Agriculture engages around 49 percent of the total workforce whereas the share of agriculture in total output of the country is gradually decreasing. Currently it is around 16%. As India is hardly left with any more additional land for cultivation, only way to increase gross output is to take more crops from same land. Hybrid/high yielding seeds, pesticides, fertiliser, fossil-fuel led mechanization and irrigation have been the prime movers so far addressing the issue of agriculture production. Though it has, to some extent, addressed the issue of productivity, farmers are facing new problems of soil quality degradation, water scarcity, health hazards, ecological instability etc.
The indigenous people residing in the forest fringe areas in the central Indian plateau have been depending on both forest and agriculture for their living since centuries and had developed deep understanding about forest, forest-farm ecosystem, local climate, etc. These have shaped their agriculture practices of making lands more fertile by channeling humus rich rain water from forest to their land, protecting crops using locally available substance, and harvesting rain water by various methods. With advent of modern agriculture they started using hybrid/high yielding seeds, chemical fertilisers and pesticides which are easily available in the market and come with an assurance of more yield. This new products come with package of associated practices and farmers get trained by extension workers. Gradually most of the local crop varieties got replaced by so-called high yielding varieties, in some cases farmers stopped cultivation of some crops such as millet. The cropping practices got totally changed, farmers started using chemical fertilisers and pesticides which had effects on both human and soil health. Due to loss of soil fertility, production, though increased initially, started declining. Also, farmers started forgetting their traditional knowledge of climate resilient practices. This is known as deskilling.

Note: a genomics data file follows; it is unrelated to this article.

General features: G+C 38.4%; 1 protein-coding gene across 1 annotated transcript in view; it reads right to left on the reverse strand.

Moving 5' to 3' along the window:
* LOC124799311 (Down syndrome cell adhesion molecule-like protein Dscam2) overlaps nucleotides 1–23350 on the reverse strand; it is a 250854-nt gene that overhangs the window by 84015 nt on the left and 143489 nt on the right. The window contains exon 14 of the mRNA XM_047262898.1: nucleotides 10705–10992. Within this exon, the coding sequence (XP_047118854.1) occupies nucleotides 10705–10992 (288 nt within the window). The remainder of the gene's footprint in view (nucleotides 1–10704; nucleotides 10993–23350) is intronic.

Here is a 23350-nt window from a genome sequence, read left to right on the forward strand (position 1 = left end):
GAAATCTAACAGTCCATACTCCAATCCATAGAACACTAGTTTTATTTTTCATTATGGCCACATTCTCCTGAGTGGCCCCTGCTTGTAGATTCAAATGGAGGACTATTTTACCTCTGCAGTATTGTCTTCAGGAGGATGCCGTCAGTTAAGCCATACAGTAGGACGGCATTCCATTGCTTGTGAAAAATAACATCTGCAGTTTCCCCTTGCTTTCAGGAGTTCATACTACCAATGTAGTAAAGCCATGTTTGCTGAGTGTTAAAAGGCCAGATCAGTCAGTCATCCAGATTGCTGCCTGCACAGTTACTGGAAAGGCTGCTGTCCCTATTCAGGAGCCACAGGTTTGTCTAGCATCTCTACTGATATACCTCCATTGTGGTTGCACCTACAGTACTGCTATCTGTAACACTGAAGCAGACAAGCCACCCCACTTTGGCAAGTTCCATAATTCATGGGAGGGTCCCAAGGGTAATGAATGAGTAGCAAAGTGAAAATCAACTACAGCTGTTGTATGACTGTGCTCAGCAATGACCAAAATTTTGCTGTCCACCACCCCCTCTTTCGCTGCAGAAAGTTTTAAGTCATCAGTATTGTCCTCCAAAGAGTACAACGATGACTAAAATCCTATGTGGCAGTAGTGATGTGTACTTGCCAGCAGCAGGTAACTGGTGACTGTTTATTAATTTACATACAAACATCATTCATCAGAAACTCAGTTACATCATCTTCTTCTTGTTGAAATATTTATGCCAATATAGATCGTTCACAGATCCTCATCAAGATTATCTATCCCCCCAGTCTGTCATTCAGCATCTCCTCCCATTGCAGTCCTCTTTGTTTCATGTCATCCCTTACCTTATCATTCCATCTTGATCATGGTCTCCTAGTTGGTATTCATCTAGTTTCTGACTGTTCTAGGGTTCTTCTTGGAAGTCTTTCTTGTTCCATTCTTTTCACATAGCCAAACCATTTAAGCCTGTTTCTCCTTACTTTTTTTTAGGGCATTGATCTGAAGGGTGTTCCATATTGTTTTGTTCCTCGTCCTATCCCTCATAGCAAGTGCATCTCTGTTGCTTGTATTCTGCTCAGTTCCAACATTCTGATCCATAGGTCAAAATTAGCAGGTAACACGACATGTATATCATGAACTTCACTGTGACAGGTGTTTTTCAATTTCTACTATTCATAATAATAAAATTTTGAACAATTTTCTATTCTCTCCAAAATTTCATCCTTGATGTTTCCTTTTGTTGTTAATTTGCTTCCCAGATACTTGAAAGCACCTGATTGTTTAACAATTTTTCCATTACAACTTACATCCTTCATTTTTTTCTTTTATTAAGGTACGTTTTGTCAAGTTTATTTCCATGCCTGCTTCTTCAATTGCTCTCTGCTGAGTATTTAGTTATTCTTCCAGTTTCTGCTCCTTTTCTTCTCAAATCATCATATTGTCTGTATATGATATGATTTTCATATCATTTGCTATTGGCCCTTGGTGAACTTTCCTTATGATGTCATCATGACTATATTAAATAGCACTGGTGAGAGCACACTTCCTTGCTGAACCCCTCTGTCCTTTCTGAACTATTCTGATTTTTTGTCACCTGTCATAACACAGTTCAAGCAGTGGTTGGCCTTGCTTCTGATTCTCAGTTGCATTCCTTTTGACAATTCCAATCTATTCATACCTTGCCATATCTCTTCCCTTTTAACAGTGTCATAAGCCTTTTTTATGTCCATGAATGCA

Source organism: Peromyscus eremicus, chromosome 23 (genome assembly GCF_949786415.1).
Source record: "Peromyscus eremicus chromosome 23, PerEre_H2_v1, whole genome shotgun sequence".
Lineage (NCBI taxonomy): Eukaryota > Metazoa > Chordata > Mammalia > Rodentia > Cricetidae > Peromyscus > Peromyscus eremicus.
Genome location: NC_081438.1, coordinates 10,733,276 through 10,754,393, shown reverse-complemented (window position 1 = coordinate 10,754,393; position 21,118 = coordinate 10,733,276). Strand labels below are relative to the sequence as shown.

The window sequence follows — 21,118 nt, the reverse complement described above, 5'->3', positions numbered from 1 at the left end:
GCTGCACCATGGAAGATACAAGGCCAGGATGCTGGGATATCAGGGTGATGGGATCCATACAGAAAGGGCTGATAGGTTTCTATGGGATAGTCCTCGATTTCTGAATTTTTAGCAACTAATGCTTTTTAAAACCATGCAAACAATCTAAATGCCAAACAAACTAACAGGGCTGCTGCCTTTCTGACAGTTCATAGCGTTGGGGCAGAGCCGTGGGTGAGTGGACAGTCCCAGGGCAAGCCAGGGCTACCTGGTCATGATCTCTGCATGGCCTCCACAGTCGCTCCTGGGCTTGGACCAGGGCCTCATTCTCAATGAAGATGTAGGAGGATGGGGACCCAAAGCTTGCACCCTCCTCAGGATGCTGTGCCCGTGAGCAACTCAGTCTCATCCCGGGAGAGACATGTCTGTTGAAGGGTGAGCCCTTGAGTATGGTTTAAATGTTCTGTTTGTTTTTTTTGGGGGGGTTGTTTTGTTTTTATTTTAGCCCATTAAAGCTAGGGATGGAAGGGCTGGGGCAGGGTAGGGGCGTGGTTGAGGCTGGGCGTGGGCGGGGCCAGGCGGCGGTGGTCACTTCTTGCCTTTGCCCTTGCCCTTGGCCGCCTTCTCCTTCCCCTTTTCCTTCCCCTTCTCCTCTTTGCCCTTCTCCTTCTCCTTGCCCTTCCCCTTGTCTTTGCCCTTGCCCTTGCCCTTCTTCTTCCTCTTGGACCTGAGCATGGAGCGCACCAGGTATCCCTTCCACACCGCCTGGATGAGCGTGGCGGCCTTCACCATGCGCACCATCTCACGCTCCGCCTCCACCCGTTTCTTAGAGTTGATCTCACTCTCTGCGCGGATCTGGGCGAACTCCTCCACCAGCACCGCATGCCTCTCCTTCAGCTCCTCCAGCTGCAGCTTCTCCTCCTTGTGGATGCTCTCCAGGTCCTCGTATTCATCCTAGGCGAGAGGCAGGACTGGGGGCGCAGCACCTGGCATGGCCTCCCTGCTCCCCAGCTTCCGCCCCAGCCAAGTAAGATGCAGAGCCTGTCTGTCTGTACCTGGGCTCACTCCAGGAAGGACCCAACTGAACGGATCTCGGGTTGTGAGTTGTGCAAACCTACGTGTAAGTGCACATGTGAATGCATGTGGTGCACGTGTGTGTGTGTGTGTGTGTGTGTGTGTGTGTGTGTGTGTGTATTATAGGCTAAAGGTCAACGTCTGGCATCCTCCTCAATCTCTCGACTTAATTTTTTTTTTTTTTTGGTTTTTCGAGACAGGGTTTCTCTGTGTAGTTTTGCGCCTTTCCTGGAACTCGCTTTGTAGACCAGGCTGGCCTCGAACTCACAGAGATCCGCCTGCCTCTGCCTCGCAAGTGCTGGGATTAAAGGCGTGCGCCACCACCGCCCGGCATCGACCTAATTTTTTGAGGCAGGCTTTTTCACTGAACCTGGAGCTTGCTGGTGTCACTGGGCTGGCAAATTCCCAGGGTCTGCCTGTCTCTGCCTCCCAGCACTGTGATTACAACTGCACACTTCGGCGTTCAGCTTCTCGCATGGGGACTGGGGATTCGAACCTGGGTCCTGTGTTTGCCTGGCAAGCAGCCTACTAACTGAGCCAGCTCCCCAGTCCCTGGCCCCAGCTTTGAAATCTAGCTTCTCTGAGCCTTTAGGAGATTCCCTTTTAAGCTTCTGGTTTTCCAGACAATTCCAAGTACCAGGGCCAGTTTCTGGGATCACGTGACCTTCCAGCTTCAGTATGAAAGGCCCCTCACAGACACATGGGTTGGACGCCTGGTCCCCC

This Adaptive Skilling through Action Research (ASAR) will focus on the issues of declining farm production, loss of traditional knowledge of forest-farm ecology with related practices, and technologies in the context of ecology and gender. This will focus on sustainably increasing farm production by blending indigenous farmers’ age-old wisdom and modern technology through adaptation in the present context. This process requires the villagers to be mobilised in such a way that they collectively are able to think about the meaning of ‘good life’ for them, protection and rejuvenation of the ecosystem and intensifying production at the same time.
The action research is being condcuted in three villages viz. Chataniha (Singrauli district ) and Ghughri (Dindori district), Madhya Pradesh; Jana (Gumla district), Jharkhand who are also actively engaged in the research.
Apart from, the research team, the research project is guided by a pool of resource person from Azim Premji University and PRADAN.